Our little herd grazes on open pastures all summer and fall. They munch on clovers, alfalfa, grasses and herbs. But come winter, they’ll feed on large round bales of dried hay grown and stored just for that purpose.
You’ve probably seen the bales while riding along country roads or in movies about farming. If you’re lucky, you’ve come upon a field shortly after the hay was cut. The sweet, warm fragrance of alfalfa and grass can’t be matched. It’s one of the pleasures of raising grass-fed beef.
At the height of summer, a well-seeded hay field is emerald green, thick with leafy alfalfa and a variety of grasses. If you’re growing hay for dairy cows, the percentage of alfalfa is high and may constitute 100% of the plants. Because Dave and I raise BueLingo beef cattle, our 22 acres are covered with a generous mix of alfalfa plus timothy and brome grasses – fiber important to herd health.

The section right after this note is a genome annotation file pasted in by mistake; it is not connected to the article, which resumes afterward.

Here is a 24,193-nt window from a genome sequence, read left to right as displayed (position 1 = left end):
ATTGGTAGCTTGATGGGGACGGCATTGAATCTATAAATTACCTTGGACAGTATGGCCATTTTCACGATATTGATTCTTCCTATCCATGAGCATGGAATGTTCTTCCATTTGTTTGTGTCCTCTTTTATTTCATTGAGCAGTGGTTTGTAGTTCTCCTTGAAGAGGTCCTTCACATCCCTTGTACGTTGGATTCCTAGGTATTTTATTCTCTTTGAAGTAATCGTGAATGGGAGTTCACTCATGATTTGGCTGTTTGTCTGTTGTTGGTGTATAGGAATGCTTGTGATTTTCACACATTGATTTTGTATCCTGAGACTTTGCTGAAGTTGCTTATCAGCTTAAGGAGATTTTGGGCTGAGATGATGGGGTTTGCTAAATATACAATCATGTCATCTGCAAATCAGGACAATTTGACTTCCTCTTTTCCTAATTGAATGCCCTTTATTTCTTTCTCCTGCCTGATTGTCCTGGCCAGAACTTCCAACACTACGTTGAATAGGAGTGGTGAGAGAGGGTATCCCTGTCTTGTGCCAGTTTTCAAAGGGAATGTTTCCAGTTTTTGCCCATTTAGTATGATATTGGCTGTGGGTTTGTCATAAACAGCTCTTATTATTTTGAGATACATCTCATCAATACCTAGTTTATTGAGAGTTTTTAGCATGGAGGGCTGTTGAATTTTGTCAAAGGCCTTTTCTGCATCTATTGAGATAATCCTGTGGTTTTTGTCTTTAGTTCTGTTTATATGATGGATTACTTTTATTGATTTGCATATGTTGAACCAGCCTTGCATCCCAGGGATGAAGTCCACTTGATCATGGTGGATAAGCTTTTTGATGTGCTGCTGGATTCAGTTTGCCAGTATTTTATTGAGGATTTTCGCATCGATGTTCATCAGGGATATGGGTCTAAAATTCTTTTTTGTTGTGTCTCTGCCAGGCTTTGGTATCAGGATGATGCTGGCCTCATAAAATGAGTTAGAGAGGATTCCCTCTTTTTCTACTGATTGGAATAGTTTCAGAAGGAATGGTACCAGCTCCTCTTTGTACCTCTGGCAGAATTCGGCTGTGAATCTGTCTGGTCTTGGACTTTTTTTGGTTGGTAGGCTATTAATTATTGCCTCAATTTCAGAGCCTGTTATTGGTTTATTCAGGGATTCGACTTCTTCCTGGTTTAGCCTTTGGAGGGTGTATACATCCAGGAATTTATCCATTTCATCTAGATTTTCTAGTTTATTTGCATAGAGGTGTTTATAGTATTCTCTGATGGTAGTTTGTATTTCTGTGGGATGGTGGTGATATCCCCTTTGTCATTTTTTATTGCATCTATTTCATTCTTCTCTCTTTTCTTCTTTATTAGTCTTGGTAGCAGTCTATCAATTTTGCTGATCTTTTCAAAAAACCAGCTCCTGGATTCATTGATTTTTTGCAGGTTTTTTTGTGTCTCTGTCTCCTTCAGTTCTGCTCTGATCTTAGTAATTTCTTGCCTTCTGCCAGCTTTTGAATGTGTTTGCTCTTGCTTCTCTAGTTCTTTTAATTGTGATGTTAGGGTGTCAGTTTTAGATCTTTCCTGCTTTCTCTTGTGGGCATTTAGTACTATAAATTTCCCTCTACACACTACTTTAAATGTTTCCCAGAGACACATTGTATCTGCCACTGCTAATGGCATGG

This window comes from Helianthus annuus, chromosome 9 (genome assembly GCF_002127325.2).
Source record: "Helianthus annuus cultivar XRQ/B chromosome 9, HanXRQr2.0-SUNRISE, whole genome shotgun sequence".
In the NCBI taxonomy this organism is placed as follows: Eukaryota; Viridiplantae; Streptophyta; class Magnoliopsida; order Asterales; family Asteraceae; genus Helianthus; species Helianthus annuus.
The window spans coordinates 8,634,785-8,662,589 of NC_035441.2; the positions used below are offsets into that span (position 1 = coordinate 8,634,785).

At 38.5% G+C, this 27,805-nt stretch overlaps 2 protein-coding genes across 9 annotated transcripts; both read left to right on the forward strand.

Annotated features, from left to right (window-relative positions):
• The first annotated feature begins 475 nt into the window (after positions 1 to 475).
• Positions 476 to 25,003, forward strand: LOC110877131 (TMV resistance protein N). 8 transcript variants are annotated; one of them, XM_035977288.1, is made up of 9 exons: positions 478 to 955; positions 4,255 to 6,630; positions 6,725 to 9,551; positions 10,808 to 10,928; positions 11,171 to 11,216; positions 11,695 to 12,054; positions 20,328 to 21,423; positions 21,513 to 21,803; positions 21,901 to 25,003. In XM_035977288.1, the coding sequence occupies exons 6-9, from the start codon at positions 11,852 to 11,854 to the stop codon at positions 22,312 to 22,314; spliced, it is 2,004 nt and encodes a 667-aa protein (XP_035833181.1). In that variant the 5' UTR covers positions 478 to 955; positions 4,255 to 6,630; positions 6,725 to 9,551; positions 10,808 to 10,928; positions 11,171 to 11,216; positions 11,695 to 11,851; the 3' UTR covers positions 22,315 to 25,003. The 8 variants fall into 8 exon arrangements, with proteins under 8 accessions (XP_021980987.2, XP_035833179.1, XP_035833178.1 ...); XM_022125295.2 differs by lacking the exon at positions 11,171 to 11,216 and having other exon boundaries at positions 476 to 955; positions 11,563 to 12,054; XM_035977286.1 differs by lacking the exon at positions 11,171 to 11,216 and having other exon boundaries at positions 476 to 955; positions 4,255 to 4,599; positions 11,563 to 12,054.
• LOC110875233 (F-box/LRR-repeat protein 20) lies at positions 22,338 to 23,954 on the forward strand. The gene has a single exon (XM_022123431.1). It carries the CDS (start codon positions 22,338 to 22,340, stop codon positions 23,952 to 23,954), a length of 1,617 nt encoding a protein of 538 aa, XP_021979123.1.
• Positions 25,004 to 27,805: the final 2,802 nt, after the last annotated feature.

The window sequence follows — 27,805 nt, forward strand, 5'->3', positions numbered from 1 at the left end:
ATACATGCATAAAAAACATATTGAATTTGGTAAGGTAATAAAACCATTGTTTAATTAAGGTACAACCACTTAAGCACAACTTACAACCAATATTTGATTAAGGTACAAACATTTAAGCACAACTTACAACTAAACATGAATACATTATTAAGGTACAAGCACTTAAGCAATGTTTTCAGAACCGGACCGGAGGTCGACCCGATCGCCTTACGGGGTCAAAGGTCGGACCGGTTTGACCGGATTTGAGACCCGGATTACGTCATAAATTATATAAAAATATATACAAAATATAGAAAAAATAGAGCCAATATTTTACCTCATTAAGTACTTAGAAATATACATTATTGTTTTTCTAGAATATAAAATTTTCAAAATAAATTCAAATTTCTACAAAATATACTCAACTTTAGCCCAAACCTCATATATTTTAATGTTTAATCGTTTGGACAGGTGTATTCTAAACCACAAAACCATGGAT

- A well-seeded hay field can yield up to three cuttings of hay during a growing season. This means mowing in late June, mid-to-late July, and again, maybe, in mid-September.
- How quickly, and how often, you cut hay depends on the weather. You can’t cut and dry hay well if it’s rainy.
- When ready to be cut, the alfalfa plants may be well over 2-ft tall. Grasses in the mix may be even taller. (Weather is a factor, again. Plants stressed by heat, rain, or drought may be shorter.)
- Each cutting must be mowed, dried, raked (to promote drying) and then baled into those big hockey puck-shapes or into rectangular-shaped bales.
- The finished bales need to be moved off the field so that they don’t smother regrowth of the alfalfa and grasses.
- A round bale can weight anywhere from 900-1,200 lbs.
A couple of weeks back, I used a 1960’s diesel tractor to move half-ton bales cut and rolled from our first hay crop. My objective was to line them up along a fence where they’ll sit till needed this winter. “Farmers take pride in lining the bales straight,” was my husband’s challenge. Keeping the bales from dropping off the hay spear was a major task on the first day of shifting hay.